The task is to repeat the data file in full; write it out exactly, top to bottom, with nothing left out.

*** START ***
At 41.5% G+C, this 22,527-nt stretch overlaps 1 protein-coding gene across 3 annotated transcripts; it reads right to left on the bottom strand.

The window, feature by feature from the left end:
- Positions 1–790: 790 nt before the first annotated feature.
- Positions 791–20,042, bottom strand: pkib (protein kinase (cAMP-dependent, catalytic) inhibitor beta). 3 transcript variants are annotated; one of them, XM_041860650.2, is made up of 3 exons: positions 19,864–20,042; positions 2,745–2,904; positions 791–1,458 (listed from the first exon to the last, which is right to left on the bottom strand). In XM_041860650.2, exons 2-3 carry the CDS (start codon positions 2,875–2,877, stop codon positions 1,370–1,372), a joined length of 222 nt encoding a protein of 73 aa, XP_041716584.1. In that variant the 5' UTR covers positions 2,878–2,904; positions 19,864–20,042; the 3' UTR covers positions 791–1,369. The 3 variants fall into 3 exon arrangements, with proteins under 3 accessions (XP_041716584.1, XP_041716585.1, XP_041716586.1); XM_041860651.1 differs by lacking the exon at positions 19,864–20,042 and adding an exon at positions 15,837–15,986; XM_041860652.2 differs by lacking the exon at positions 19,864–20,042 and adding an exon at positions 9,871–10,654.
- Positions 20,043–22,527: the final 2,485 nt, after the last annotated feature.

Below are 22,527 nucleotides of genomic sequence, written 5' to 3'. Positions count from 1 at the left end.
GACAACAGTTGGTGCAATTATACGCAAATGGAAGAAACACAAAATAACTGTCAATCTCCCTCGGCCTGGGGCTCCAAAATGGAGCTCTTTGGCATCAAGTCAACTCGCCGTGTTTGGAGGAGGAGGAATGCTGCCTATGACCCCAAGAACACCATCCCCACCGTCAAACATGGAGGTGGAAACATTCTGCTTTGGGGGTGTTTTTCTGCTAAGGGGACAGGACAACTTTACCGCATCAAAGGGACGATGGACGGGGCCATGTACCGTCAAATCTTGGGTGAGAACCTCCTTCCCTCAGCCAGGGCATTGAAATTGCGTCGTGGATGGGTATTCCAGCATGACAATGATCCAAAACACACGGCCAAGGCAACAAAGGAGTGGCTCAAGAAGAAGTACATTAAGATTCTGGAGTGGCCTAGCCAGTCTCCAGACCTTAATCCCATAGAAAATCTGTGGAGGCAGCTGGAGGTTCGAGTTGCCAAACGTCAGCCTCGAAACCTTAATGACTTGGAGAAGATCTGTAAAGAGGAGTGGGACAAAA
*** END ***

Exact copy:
At 41.5% G+C, this 22,527-nt stretch overlaps 1 protein-coding gene across 3 annotated transcripts; it reads right to left on the bottom strand.

The window, feature by feature from the left end:
- Positions 1–790: 790 nt before the first annotated feature.
- Positions 791–20,042, bottom strand: pkib (protein kinase (cAMP-dependent, catalytic) inhibitor beta). 3 transcript variants are annotated; one of them, XM_041860650.2, is made up of 3 exons: positions 19,864–20,042; positions 2,745–2,904; positions 791–1,458 (listed from the first exon to the last, which is right to left on the bottom strand). In XM_041860650.2, exons 2-3 carry the CDS (start codon positions 2,875–2,877, stop codon positions 1,370–1,372), a joined length of 222 nt encoding a protein of 73 aa, XP_041716584.1. In that variant the 5' UTR covers positions 2,878–2,904; positions 19,864–20,042; the 3' UTR covers positions 791–1,369. The 3 variants fall into 3 exon arrangements, with proteins under 3 accessions (XP_041716584.1, XP_041716585.1, XP_041716586.1); XM_041860651.1 differs by lacking the exon at positions 19,864–20,042 and adding an exon at positions 15,837–15,986; XM_041860652.2 differs by lacking the exon at positions 19,864–20,042 and adding an exon at positions 9,871–10,654.
- Positions 20,043–22,527: the final 2,485 nt, after the last annotated feature.

Below are 22,527 nucleotides of genomic sequence, written 5' to 3'. Positions count from 1 at the left end.
GACAACAGTTGGTGCAATTATACGCAAATGGAAGAAACACAAAATAACTGTCAATCTCCCTCGGCCTGGGGCTCCAAAATGGAGCTCTTTGGCATCAAGTCAACTCGCCGTGTTTGGAGGAGGAGGAATGCTGCCTATGACCCCAAGAACACCATCCCCACCGTCAAACATGGAGGTGGAAACATTCTGCTTTGGGGGTGTTTTTCTGCTAAGGGGACAGGACAACTTTACCGCATCAAAGGGACGATGGACGGGGCCATGTACCGTCAAATCTTGGGTGAGAACCTCCTTCCCTCAGCCAGGGCATTGAAATTGCGTCGTGGATGGGTATTCCAGCATGACAATGATCCAAAACACACGGCCAAGGCAACAAAGGAGTGGCTCAAGAAGAAGTACATTAAGATTCTGGAGTGGCCTAGCCAGTCTCCAGACCTTAATCCCATAGAAAATCTGTGGAGGCAGCTGGAGGTTCGAGTTGCCAAACGTCAGCCTCGAAACCTTAATGACTTGGAGAAGATCTGTAAAGAGGAGTGGGACAAAA